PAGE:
The Arian Scourge: The Vandals!

Updated on June 12, 2018
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ata1515 is a student of history, focusing on the modern, medieval, and ancient histories of Europe.

The Homeland

The Vandal tribes came to the Roman Empire from Germanic territory in Poland. They were part of a confederation of tribes that included both German and Slavic tribes. Before other Germanic people were pushed out by the Huns, the Vandals were pushed out by other Germans. The Goths attacked the Vandals and pushed them westward into the Roman Empire.

The Vandals fought a series of wars against the Roman Empire as allies to the Suebi and Alans during the 2nd and 3rd centuries that resulted in them being settled along the Roman border in Pannonia, which roughly corresponds to modern Austria and Croatia. The Vandals, along with their allies the Alans and Suebi, accepted Christianity and moved across the Roman Empire towards Gaul.

In Gaul and Hispania

Upon arriving on the borders of Gaul the Vandals found that Gaul was already inhabited by Germanic tribes serving as foederati for the Romans. The Frankish Confederation had occupied the Rhineland since the time of Julius Caesar, and they had settled on the Roman side of the Rhine as military vassals known as foederati.

The Franks barred the Vandals from entering Gaul, but the Vandal armies overwhelmed them. The Vandals themselves were excellent foot soldiers, and their allies the Alans were some of the best cavalry in the world at that time. The Franks were defeated, but only pushed out of the Vandals way. The Vandals ran amok through southern Gaul sacking Roman settlements as they went.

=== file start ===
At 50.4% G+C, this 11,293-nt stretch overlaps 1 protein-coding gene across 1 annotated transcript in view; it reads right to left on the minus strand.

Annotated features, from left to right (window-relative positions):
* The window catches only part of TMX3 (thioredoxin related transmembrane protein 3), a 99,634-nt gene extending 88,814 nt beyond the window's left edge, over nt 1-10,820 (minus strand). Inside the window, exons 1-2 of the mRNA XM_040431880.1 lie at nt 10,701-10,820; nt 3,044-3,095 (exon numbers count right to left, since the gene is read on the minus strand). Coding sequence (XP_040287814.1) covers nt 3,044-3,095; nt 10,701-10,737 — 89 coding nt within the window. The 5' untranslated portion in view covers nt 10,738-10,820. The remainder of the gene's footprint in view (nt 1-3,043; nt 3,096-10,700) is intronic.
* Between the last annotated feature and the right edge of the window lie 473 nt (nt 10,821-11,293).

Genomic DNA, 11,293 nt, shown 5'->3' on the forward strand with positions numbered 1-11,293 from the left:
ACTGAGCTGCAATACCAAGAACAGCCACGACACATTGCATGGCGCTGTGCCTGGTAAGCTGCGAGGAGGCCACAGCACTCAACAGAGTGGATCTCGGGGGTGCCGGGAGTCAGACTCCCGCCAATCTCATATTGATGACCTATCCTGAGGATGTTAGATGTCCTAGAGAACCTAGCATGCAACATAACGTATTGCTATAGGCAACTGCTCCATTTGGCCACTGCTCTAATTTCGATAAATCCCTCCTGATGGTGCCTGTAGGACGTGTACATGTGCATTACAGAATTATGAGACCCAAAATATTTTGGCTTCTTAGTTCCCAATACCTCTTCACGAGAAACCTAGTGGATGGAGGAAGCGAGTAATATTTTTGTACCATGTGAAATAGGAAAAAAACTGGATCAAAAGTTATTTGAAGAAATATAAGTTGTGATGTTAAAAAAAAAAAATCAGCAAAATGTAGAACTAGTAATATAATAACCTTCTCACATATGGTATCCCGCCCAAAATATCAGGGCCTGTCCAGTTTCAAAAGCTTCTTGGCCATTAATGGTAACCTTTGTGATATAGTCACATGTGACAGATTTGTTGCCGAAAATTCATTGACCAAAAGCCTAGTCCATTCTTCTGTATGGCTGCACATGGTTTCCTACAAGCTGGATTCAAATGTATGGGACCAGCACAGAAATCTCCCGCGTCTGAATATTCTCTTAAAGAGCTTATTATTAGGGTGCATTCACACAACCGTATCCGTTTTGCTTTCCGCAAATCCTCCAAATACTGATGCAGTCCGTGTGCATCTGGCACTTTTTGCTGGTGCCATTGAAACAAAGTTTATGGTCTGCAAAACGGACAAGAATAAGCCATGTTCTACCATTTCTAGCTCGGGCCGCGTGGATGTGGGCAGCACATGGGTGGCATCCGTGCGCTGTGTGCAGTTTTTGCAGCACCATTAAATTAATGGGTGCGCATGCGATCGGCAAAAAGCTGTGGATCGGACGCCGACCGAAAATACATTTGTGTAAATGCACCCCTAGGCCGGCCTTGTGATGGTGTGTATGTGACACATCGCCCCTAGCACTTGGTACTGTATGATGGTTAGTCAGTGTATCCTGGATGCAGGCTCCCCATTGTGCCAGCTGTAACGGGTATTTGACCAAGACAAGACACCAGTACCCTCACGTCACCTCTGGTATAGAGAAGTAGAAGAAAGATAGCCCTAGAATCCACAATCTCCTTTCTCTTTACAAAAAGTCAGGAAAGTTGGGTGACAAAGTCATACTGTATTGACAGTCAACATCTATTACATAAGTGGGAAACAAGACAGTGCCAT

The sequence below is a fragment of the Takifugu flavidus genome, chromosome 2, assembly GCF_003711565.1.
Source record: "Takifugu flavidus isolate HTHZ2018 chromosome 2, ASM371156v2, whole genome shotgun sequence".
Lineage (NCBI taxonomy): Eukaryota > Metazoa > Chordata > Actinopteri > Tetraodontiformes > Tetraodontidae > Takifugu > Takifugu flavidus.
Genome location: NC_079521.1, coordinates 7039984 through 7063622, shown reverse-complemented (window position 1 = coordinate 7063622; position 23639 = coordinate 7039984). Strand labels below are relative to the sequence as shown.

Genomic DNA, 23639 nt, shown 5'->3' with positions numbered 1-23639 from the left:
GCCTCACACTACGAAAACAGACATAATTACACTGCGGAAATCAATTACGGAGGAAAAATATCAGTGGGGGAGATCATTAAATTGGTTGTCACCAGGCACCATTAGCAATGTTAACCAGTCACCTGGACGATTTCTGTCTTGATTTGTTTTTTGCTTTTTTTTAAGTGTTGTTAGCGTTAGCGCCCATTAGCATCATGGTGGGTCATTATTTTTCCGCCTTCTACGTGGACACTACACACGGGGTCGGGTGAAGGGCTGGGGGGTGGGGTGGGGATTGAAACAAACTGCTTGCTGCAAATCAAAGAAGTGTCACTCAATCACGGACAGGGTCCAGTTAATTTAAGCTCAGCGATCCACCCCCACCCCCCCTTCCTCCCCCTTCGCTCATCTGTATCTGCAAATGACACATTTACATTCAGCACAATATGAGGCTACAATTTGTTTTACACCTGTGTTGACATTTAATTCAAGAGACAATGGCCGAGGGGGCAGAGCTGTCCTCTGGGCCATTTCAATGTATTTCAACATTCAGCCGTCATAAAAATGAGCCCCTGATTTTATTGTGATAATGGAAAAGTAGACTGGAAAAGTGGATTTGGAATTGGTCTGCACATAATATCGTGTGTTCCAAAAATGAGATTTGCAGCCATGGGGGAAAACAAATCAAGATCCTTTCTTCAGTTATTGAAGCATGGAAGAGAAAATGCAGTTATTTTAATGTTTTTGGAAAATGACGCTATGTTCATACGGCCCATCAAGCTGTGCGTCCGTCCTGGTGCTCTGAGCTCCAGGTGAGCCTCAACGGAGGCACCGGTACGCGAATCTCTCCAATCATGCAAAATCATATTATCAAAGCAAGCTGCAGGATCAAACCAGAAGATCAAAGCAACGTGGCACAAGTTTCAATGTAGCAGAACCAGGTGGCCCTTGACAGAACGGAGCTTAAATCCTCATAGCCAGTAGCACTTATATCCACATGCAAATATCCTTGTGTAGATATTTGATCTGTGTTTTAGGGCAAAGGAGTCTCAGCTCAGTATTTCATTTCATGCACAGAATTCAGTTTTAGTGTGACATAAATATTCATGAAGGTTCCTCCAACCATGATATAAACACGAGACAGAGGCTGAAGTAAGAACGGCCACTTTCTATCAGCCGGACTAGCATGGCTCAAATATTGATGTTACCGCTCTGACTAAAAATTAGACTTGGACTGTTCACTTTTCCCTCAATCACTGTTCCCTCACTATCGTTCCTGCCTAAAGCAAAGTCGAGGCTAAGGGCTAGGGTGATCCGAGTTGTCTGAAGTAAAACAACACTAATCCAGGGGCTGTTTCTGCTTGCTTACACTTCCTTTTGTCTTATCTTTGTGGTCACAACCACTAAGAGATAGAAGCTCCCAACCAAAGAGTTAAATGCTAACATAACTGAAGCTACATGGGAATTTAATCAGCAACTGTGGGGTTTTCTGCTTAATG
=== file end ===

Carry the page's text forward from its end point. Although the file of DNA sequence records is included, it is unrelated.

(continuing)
When the Vandals arrived in Hispania they made a treaty with Rome and become Foederati in the north and south of the Iberian peninsula. The Alans settled in central Hispania, and the Suebi settled in the north between the Alans and Vandals. These three groups were foederati, meaning they were semi-independent kingdoms that had their own laws and they had Roman settlements inside their kingdoms that followed Roman law whom they defended.

Arianism

When the Vandals accepted Christianity they accepted the teachings of the Bishop Arius. Arius taught that Christ was not God when he was on Earth. The Arians believe that Jesus Christ was wholly man when he was on Earth, and that he rejoined God when he ascended to Heaven. This was a highly disputed issue in the early Church, but at the Council of Nicaea the issue was put to rest by examining scripture.

Arius refused to recant his beliefs though. Most Roman citizens went Catholic, and the vast majority of Christians at the time went Catholic, but the Arians converted heavily among the pagan Germans. The Vandals chose Arianism and were considered heretics because of it.

The Vandals were openly intolerant of their Catholic subjects. Only Arians could hold government positions, and Catholic aristocrats and churches were heavily taxed. The Vandals Arian faith combined with their militarism made the Roman Empire find new allies.